Just a few minutes every day – that’s all it takes to make employees nicer.
Mindfulness at work is nothing new – big companies have been encouraging it for the last decade. But maybe they didn’t realise the extended benefits – we’ve discovered that people become more generous and helpful towards their colleagues after a short and simple mindfulness exercise. And this could be significant.
We’ve known for years that mindfulness “works”. Some 60 per cent of businesses already offer employees some sort of yoga or meditation, according to a 2019 US survey. Thousands of Google employees have undergone the "Search Inside Yourself" programme, which is based upon meditation and the course boasts long waiting lists. Companies from Spotify to Goldman Sachs all offer mindfulness in some form.
Originally rooted in Buddhism, mindfulness has come to mean a sort of non-judgemental awareness of the present, unconcerned by the immediate past or the future. Used at work, it’s been proven to cut anxiety and stress, and help people become more productive and engaged.
Simple short interventions
Previous studies have focused on the effects of long term courses of up to two months, or week-long retreats for instance. Our work demonstrates results after short, non-spiritual exercises which focus on breathing exercises – following instructions from a simple audio recording. And we’ve focused on peoples’ behaviour towards each other rather than their productivity.
How did we do this? With a mix of experiments and field research. When employees at a US insurance company call centre were asked to follow the mindfulness exercises for a few minutes every day for a week, they became more helpful towards their colleagues.
We backed up these results with more field research at an Indian IT consulting company. Colleagues who took part in the same brief breathing meditation were rated by other employees. And those who took part were described as more helpful than those who hadn’t experienced the exercises.
Employees who'd undergone mindfulness were more likely to show compassion and generosity towards their colleagues.
A third experiment – based on employees recruited via alumni of a South Asian business school – looked at how much money they would in theory donate to their colleagues in case of financial distress – this is a typical dilemma used in social experiments.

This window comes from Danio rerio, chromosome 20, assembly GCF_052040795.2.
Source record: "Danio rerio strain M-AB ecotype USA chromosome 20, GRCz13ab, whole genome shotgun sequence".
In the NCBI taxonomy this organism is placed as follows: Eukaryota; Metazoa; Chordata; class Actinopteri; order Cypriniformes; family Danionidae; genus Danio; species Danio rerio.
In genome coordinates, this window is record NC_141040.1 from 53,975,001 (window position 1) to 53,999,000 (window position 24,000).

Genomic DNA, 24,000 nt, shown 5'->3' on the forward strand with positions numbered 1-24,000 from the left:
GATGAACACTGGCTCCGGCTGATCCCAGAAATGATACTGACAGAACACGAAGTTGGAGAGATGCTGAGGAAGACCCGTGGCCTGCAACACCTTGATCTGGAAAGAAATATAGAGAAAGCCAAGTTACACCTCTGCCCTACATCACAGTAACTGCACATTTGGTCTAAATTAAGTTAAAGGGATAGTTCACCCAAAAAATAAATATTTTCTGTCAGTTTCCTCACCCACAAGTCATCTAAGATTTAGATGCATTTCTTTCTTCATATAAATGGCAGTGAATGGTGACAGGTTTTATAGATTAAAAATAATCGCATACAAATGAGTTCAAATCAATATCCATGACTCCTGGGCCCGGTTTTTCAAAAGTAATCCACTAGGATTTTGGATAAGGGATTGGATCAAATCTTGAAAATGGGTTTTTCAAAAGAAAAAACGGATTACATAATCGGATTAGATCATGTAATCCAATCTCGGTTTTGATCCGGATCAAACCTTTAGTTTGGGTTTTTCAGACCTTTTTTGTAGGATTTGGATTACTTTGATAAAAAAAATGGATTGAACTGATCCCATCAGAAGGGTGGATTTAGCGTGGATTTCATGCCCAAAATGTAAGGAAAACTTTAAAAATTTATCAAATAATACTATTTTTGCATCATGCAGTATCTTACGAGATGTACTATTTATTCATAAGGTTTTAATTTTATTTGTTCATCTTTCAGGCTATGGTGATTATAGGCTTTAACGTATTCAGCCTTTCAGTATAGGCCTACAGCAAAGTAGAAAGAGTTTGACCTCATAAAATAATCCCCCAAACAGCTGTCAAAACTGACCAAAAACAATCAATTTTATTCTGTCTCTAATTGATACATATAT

Imagine we told them they’d been awarded a $1,000 bonus – would they share their earnings with a colleague who was hard-up? We found that employees who’d undergone mindfulness were more likely to show compassion and generosity towards their colleagues. When people are focused on the present, they are less concerned about money.
Even these short interventions to make people more aware of the moment can lead to more positive, helpful and generous behaviour.
So what are the benefits of our research for individuals and businesses? Although mindfulness is widely used by businesses, they haven’t always understood the mechanisms nor the consequences – and we’re trying to improve this understanding. To date, businesses use mindfulness to improve productivity, and for better mental health.
Benefits to wider society
Knowing the benefits of this short intervention, could businesses use simple mindfulness interventions every day to improve relations between employees, and with their customers? Businesses today come under scrutiny because of a cavalier approach to customers and other people affected by them – is it too far-fetched to believe the positive effects of this type of mindfulness intervention could spill over into wider society?
I guess this depends on the nature of a business. And if the effect is to make employees kinder and more generous, this might bizarrely have a negative effect downstream – businesses also want people with ambition. If the result of mindfulness in the longer term is the loss of self-interest, maybe they’d be nicer colleagues - but would they lose their drive?
This article draws on findings from the paper "Helping people by being in the present: Mindfulness increases prosocial behavior" by Andrew C. Hafenbrack (University of Washington), Lindsey D. Cameron (University of Pennsylvania), Gretchen M. Spreitzer (University of Michigan), Chen Zhang (Tsinghua University), Laura J. Noval (Imperial College London) and Samah Shaffakat (Liverpool John Moores University).